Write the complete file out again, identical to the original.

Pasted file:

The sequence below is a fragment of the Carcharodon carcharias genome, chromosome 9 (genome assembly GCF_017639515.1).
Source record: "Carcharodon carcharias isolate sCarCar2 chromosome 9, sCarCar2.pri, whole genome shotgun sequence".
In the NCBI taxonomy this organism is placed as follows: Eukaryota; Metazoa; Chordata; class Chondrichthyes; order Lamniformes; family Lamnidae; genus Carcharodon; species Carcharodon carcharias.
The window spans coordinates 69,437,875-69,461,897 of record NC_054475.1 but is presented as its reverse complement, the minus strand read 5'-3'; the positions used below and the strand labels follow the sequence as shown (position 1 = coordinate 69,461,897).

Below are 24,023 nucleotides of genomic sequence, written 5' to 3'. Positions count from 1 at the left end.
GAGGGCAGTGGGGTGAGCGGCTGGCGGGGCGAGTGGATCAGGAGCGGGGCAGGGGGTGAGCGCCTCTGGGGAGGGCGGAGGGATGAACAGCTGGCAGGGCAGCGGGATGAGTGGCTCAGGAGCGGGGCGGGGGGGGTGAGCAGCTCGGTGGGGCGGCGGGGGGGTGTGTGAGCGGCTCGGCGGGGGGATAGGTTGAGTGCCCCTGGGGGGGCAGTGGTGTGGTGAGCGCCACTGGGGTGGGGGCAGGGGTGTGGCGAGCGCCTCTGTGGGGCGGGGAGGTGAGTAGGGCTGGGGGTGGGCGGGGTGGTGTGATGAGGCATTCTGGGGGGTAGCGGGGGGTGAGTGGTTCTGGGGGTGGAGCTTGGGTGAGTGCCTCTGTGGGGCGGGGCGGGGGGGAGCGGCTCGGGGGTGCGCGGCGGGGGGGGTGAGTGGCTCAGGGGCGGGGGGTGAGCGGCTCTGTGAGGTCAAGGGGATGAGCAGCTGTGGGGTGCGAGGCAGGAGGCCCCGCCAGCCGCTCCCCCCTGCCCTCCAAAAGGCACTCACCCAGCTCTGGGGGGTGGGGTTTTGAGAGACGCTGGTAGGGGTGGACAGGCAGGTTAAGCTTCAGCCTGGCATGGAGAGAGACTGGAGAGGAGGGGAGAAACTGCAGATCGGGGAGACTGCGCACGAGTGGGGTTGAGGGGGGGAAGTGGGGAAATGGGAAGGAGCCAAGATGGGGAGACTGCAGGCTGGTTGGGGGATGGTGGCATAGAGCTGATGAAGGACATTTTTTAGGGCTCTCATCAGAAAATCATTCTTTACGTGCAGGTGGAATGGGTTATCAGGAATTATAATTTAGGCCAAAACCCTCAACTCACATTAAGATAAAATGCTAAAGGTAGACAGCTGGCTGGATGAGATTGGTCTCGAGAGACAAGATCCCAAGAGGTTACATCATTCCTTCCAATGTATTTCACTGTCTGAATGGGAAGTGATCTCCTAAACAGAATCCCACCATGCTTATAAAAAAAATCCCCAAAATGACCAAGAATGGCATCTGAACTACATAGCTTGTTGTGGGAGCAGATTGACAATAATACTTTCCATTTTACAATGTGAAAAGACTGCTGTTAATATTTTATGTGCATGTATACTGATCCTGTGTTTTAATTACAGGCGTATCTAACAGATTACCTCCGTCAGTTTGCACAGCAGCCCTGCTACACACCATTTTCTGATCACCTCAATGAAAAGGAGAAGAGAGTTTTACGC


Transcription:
The sequence below is a fragment of the Carcharodon carcharias genome, chromosome 9 (genome assembly GCF_017639515.1).
Source record: "Carcharodon carcharias isolate sCarCar2 chromosome 9, sCarCar2.pri, whole genome shotgun sequence".
In the NCBI taxonomy this organism is placed as follows: Eukaryota; Metazoa; Chordata; class Chondrichthyes; order Lamniformes; family Lamnidae; genus Carcharodon; species Carcharodon carcharias.
The window spans coordinates 69,437,875-69,461,897 of record NC_054475.1 but is presented as its reverse complement, the minus strand read 5'-3'; the positions used below and the strand labels follow the sequence as shown (position 1 = coordinate 69,461,897).

Below are 24,023 nucleotides of genomic sequence, written 5' to 3'. Positions count from 1 at the left end.
GAGGGCAGTGGGGTGAGCGGCTGGCGGGGCGAGTGGATCAGGAGCGGGGCAGGGGGTGAGCGCCTCTGGGGAGGGCGGAGGGATGAACAGCTGGCAGGGCAGCGGGATGAGTGGCTCAGGAGCGGGGCGGGGGGGGTGAGCAGCTCGGTGGGGCGGCGGGGGGGTGTGTGAGCGGCTCGGCGGGGGGATAGGTTGAGTGCCCCTGGGGGGGCAGTGGTGTGGTGAGCGCCACTGGGGTGGGGGCAGGGGTGTGGCGAGCGCCTCTGTGGGGCGGGGAGGTGAGTAGGGCTGGGGGTGGGCGGGGTGGTGTGATGAGGCATTCTGGGGGGTAGCGGGGGGTGAGTGGTTCTGGGGGTGGAGCTTGGGTGAGTGCCTCTGTGGGGCGGGGCGGGGGGGAGCGGCTCGGGGGTGCGCGGCGGGGGGGGTGAGTGGCTCAGGGGCGGGGGGTGAGCGGCTCTGTGAGGTCAAGGGGATGAGCAGCTGTGGGGTGCGAGGCAGGAGGCCCCGCCAGCCGCTCCCCCCTGCCCTCCAAAAGGCACTCACCCAGCTCTGGGGGGTGGGGTTTTGAGAGACGCTGGTAGGGGTGGACAGGCAGGTTAAGCTTCAGCCTGGCATGGAGAGAGACTGGAGAGGAGGGGAGAAACTGCAGATCGGGGAGACTGCGCACGAGTGGGGTTGAGGGGGGGAAGTGGGGAAATGGGAAGGAGCCAAGATGGGGAGACTGCAGGCTGGTTGGGGGATGGTGGCATAGAGCTGATGAAGGACATTTTTTAGGGCTCTCATCAGAAAATCATTCTTTACGTGCAGGTGGAATGGGTTATCAGGAATTATAATTTAGGCCAAAACCCTCAACTCACATTAAGATAAAATGCTAAAGGTAGACAGCTGGCTGGATGAGATTGGTCTCGAGAGACAAGATCCCAAGAGGTTACATCATTCCTTCCAATGTATTTCACTGTCTGAATGGGAAGTGATCTCCTAAACAGAATCCCACCATGCTTATAAAAAAAATCCCCAAAATGACCAAGAATGGCATCTGAACTACATAGCTTGTTGTGGGAGCAGATTGACAATAATACTTTCCATTTTACAATGTGAAAAGACTGCTGTTAATATTTTATGTGCATGTATACTGATCCTGTGTTTTAATTACAGGCGTATCTAACAGATTACCTCCGTCAGTTTGCACAGCAGCCCTGCTACACACCATTTTCTGATCACCTCAATGAAAAGGAGAAGAGAGTTTTACGC